Richard Schwartz, my neighbor in Rhode Island, is a Math Professor who also writes children's books. He wrote "You can count on Monsters", an Amazon best-selling book about tilings, numbers up to one hundred, primes, and monsters.
On his web page, there are also illustrated children's stories that seem to draw a mixture of raving and furious reviews. His very particular sense of humor is called "madness" by some, yet I instantly recognize it. I think that it's a distinctive mathematician's humor that has to do with playing with the absurd.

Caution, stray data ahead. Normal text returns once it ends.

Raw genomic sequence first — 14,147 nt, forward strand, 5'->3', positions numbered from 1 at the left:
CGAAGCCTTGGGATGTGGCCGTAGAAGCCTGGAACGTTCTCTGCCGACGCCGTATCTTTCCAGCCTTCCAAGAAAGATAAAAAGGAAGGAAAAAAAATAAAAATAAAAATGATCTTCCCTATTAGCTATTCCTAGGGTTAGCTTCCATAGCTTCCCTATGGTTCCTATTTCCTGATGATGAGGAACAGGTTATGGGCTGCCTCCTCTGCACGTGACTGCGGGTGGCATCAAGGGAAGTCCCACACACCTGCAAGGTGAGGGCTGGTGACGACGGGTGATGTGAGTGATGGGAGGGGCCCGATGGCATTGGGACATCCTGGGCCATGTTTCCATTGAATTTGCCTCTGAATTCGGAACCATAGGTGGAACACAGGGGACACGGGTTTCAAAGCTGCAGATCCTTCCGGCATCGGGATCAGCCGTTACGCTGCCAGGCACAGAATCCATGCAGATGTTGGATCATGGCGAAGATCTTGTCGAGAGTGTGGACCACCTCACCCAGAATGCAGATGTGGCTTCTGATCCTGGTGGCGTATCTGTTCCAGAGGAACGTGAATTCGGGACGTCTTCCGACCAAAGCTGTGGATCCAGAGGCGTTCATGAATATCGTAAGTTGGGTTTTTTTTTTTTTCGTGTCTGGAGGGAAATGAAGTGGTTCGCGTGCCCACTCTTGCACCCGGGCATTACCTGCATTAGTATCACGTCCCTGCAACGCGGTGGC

Sometimes I make a comment that is patently absurd. If I am in the company of computer scientists and mathematicians, all instantly recognize it as humor and naturally reply in like manner, for a moment of delightful freedom from common sense. If I am in other company, people look at me uncertainly and start avoiding me, I'm not sure why.
There are no taboos in pure science. Everything could and should be questioned, and belief can always be suspended just as well as disbelief. When I now read Alice in Wonderland, I can recognize the unmistakable marks of a mathematician's mind.